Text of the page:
Preheat the oven to 450 degrees. Bake pie 10 minutes, then reduce heat to 350 degrees and bake for another 50 minutes or until toothpick comes out clean. Remove the foil about 10-15 minutes before the end of cooking to brown the edges of the pie.

Cool and refrigerate.

Monday, November 9, 2009

I'm here, I'm here!

I really am alive, and I haven't forgotten this blog - I've got post ideas coming out my ears! I just haven't had a chance to post anything! This post is actually from two weekends ago.

To really appreciate this post, you have to understand Oklahoma weather.

It's unable to be understood.

That's why we have the National Storm Prediction Center here.

It's been in the 70s or 80s every day for weeks. Hence the short sleeves you'll see in this post. I'm lovin' it!

This doesn't prevent the leaves from falling, though, and we have a tradition in my family that everyone (except me, because I'm the one taking pictures) gets buried in a leaf pile every fall.

My children spend weeks looking forward to Leaf Pile Day.

They really revel in it.

The ritual burial of my son. My daughter wouldn't hold still long enough this year to get herself properly interred.

Because the weather was so unusually warm, M1 and I ran to the store and picked up some groceries (OK, I lie... he carried the basket and did the shopping. I was merely there to supervise, pay, and chauffeur) for a cookout.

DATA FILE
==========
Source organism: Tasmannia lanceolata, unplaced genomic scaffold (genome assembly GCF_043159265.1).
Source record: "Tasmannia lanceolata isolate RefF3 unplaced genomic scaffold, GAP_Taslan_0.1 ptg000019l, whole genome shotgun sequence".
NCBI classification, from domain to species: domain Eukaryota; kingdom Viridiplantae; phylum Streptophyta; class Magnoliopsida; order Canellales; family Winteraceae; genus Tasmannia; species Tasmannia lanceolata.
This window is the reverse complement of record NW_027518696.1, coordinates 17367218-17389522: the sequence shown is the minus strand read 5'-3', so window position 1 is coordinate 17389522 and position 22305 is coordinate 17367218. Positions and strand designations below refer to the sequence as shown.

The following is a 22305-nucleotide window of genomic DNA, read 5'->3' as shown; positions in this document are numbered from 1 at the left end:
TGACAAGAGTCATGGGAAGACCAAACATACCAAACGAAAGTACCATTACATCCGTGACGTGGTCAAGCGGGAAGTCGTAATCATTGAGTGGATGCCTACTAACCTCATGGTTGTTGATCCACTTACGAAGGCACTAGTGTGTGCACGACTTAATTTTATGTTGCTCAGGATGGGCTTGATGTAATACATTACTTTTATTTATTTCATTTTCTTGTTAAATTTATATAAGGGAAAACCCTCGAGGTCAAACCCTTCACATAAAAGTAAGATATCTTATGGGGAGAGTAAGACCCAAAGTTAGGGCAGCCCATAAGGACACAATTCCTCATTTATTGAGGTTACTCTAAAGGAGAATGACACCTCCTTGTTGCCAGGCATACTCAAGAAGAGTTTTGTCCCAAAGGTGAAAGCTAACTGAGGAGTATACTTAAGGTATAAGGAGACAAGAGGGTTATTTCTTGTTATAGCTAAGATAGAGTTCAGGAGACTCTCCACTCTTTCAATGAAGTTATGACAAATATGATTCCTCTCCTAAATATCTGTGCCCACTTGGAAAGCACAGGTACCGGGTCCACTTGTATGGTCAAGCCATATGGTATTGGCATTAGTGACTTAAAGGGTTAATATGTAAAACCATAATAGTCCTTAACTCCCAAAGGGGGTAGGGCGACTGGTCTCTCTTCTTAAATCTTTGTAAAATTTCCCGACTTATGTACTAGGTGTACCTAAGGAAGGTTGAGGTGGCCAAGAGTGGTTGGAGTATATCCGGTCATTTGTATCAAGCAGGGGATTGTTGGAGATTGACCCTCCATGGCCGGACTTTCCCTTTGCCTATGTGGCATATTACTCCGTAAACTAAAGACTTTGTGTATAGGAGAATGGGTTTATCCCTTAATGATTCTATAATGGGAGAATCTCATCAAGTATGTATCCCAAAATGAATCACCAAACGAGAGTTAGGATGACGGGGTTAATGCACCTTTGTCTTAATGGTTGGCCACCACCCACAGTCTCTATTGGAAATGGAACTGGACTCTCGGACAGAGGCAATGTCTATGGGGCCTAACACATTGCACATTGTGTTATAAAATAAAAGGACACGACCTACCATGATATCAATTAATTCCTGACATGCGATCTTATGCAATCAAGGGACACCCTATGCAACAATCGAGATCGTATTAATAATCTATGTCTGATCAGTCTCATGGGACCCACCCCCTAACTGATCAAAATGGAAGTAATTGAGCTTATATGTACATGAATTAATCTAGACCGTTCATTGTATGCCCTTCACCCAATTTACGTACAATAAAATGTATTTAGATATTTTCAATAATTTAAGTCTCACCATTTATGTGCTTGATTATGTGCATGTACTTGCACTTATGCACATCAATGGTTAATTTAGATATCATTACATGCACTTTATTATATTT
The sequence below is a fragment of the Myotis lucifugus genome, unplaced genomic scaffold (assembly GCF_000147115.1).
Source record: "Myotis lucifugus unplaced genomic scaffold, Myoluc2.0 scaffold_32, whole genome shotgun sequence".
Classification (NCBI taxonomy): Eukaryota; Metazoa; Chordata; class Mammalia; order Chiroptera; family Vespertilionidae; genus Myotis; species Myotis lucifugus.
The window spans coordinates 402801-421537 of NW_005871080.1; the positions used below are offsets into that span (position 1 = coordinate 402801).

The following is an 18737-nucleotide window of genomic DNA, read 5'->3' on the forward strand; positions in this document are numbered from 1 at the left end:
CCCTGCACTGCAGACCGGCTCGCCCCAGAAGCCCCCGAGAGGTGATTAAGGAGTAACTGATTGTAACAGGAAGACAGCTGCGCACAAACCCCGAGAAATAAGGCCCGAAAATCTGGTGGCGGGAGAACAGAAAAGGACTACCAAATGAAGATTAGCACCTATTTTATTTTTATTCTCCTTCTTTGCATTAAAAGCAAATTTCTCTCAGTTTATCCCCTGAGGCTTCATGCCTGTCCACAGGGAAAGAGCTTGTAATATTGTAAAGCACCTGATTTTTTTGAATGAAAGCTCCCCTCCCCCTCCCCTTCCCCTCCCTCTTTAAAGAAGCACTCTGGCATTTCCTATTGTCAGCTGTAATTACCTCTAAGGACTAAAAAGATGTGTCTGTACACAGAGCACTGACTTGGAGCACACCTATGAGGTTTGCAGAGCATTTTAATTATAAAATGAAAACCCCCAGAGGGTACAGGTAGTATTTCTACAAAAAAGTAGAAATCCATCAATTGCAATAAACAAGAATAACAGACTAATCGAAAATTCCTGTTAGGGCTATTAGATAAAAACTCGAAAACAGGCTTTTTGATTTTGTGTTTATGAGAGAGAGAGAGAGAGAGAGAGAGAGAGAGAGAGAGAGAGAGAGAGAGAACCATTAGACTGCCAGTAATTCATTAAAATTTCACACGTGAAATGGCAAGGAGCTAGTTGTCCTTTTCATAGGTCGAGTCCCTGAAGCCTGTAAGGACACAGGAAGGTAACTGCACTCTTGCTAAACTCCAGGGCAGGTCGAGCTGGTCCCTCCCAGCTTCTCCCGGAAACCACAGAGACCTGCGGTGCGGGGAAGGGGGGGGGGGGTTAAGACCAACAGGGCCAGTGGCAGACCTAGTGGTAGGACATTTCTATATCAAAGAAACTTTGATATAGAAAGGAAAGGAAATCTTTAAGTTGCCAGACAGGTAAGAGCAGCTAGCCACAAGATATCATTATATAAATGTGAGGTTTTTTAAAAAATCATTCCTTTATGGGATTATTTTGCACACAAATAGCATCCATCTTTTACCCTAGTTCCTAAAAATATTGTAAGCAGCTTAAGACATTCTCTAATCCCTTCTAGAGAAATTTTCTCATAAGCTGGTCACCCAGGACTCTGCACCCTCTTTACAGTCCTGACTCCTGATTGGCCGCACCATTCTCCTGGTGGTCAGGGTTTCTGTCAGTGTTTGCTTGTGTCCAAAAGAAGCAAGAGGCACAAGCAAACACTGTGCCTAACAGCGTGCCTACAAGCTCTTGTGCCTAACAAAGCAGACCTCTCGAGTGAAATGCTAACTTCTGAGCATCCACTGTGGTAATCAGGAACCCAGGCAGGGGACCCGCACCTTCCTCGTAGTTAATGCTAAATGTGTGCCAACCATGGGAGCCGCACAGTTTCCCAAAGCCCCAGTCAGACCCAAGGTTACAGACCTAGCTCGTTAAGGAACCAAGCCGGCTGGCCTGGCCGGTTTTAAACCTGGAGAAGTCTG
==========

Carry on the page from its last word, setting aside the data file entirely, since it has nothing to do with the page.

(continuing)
Nothing quite like hot dogs and marshmallows after a leaf pile extravaganza.

And those leaf piles transfer quite nicely to the compost bin as well!

Tuesday, November 3, 2009

Phobias and OCD

Phobias. Obsessive-compulsive disorder. You know you have them. You know it. Deep down in the dark recesses of your mind, you're afraid that you can't control the world. Or at least some little corner of it.

This is triply true if you're a mom and have to worry about things like your kid getting shanked on the school bus by some punk with a record (prayers going out to my friend Dawn right now).

It's nice to be able to control the small stuff.

Like Skittles. This is a blatant endorsement of Skittles here, folks. If you don't like them, step away from the blog. This is the only bag of candy that I actually purchased for Halloween (OK, so it was 50% off the day after Halloween, but that makes it all the sweeter, doesn't it?), because Skittles are delicious and nutritious.

OK, maybe not so much on the nutritious part. But there are fruit flavors and that makes them better for you than other things, like...



OK, so maybe they're just not good for you.

Moving on... I cannot eat them all hodge-podge and mixed up together. No-sir-ee. Can't do it. I have to eat the purple ones first... then the red ones... then the green ones... and then the orange and yellow last because they are by far the best. I do the same with Starburst and Jolly Ranchers. Orange and lemon are the best flavors for any sort of hard candy in my less-than-humble opinion. They just aren't allowed to mix.

It's a rule. And I follow the rules.


I'm also a little weird about this thing. That's right - the phone.